For more than 100 years, Boeing has paved the way for modern aviation as the largest commercial aircraft supplier. Boeing is also the 3rd largest defense contractor in the world, equipping militaries with the aviation needs to meet modern security demands. These include a wide range of planes, helicopters, missile launchers, and autonomous unmanned aerial vehicles (UAVs), more commonly known as drones.
As Boeing states, “Autonomy has the potential to revolutionize the way humans connect, protect, explore and inspire. But autonomy is about more than just the latest unmanned product. It’s about purposeful innovation in areas like persistence and intelligence. The true value of autonomy lies in its ability to help customers stay on mission longer, cover more area and provide more immediate, actionable knowledge – prioritizing manpower for the most important actions and decisions.” One example of Boeing’s autonomous drone systems is the MQ-25, which made its maiden flight on September 19, 2019.
The MQ-25 is a drone that is used to refuel jets in flight. Boeing developed it in collaboration with the US Navy. The drone is 51ft long with a 75ft fully extended wingspan. When not in use, the wings fold to a span of 31.3ft, making it an ideal vessel to be placed on a naval ship with limited available space. It has a range of 500 nautical miles with a fuel payload of 16,000lbs and is powered by a Rolls Royces AE 3007N turbofan engine. After the MQ-25’s initial test flight, it succeeded in refueling a Boeing F/A-18F Super Hornet jet on June 4, 2021. The MQ-25 drone is positioned to allow naval operations to carry out longer and more efficient aerial missions.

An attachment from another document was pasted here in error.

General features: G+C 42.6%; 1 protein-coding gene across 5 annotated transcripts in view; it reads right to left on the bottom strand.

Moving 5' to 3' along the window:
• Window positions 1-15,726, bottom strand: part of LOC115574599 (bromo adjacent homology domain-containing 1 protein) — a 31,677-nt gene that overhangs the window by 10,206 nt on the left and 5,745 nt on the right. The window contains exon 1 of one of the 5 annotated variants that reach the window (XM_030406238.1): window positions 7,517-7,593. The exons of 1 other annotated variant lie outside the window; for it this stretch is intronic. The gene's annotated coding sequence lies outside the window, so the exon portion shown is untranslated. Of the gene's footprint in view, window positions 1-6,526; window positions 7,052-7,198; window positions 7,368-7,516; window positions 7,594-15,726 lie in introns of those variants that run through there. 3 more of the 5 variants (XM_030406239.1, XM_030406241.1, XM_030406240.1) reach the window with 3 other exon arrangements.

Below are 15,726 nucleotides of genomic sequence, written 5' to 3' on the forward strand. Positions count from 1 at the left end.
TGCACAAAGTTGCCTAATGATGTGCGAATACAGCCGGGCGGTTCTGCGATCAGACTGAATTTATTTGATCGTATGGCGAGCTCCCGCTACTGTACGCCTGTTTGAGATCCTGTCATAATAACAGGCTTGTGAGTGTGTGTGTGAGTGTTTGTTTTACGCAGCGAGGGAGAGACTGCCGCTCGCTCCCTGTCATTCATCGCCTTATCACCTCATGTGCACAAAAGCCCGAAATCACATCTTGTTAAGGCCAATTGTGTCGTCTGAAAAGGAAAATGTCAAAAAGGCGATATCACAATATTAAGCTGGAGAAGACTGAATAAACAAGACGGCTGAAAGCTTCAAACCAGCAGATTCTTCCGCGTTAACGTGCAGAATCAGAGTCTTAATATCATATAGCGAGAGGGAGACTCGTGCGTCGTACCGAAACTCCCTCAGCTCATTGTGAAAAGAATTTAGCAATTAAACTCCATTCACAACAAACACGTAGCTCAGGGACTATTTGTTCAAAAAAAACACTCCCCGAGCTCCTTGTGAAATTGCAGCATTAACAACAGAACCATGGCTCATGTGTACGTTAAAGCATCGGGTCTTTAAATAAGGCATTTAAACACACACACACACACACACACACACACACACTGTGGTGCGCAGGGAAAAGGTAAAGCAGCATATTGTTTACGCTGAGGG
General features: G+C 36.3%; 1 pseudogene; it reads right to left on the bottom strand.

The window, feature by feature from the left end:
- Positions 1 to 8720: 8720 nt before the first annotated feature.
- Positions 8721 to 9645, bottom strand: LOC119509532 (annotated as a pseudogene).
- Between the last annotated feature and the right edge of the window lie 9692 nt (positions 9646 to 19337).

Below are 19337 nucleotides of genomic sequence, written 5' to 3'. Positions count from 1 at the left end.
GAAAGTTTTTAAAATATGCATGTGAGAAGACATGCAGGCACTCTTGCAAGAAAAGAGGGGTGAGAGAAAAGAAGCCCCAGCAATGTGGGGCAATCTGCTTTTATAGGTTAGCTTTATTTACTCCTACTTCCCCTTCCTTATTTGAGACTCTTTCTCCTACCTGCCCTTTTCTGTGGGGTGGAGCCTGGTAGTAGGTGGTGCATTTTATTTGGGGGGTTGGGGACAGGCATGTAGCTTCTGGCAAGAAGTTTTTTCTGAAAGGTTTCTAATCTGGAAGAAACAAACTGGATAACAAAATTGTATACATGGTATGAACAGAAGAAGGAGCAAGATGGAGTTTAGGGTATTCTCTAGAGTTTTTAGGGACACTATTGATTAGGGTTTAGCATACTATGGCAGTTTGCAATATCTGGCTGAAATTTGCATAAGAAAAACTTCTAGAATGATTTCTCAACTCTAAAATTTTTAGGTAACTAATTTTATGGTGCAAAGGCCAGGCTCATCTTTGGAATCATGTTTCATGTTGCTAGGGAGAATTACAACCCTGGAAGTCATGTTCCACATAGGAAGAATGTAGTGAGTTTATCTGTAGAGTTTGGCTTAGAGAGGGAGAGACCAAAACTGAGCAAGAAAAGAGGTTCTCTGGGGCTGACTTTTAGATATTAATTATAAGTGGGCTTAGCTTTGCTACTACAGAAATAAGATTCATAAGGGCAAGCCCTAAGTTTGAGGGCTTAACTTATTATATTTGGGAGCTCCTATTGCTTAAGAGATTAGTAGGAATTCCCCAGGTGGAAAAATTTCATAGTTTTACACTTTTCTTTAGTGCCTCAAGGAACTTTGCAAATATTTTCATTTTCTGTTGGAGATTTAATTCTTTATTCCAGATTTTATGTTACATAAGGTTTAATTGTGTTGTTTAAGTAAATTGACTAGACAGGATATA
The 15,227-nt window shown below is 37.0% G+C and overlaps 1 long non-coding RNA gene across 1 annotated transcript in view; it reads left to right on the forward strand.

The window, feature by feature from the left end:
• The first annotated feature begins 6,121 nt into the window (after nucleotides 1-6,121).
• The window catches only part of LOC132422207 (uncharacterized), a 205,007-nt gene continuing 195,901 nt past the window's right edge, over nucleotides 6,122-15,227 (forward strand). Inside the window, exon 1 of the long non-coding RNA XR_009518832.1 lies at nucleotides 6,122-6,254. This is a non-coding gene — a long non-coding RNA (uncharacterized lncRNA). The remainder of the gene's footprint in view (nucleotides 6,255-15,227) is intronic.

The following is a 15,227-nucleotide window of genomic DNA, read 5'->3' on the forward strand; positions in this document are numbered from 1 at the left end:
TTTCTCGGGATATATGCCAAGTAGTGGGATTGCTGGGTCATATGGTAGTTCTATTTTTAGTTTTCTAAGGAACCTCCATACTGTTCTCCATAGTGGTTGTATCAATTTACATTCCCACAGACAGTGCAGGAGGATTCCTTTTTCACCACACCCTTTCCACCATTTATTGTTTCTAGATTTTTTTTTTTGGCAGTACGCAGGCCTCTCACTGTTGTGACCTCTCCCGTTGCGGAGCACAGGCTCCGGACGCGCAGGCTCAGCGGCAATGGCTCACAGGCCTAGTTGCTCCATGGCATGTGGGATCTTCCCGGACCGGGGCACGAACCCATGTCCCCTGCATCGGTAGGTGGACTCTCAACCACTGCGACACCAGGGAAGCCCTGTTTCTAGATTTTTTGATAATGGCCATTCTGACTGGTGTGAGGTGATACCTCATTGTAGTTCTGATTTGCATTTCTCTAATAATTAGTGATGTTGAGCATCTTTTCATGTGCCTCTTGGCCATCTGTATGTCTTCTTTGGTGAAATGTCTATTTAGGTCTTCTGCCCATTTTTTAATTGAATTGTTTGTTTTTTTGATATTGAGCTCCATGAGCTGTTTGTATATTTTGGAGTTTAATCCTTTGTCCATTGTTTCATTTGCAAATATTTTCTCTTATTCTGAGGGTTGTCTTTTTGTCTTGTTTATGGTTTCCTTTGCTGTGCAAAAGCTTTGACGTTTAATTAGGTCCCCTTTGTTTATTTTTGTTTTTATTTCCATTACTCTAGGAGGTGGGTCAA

Around the same time Boeing and the Navy began collaborating on the MQ-25, they developed another autonomous platform, this one a submersible drone. Committing a total investment of $274.4million, the Navy tasked Boeing with developing an extra-large unmanned undersea vehicle (XLUUV) that could maintain a mission for several months at a time. In early 2016, Boeing began testing their XLUUV called Echo Voyager. The Echo is a modular, long endurance, submersible drone. It has a total length of 51ft with a 34ft long, 2,000cubic ft volume payload capacity. And, as explained by Boeing, Echo is “Powered by a hybrid combination of battery technology and marine diesel generators, Echo Voyager is truly a game-changing platform, capable of performing as a multi-mission system and playing a pivotal role in future force structure.”
In 2019, Boeing and the Navy entered another deal to build the Orca, an XLUUV based on the design of the Echo Voyager. The Orca drone will be larger with a total length of 85ft. The drone will also be able to carry out longer missions with a wider and deeper navigational range. These changes will allow the submersible Orca drone to provide the Navy with surveillance, minesweeping and placement, and electronic combat on and below the water surface. Boeing is aiming to deliver the Orca for testing by the end of 2022. “Autonomy has the potential to revolutionize the way humans connect, protect, explore and inspire,” Boeing states. “For 100 years, Boeing has led manned and unmanned technology innovation and integration from sea to air to space. Autonomy will define the next 100 years – and Boeing is driving the safe innovation and integration of autonomy to maximize human potential.”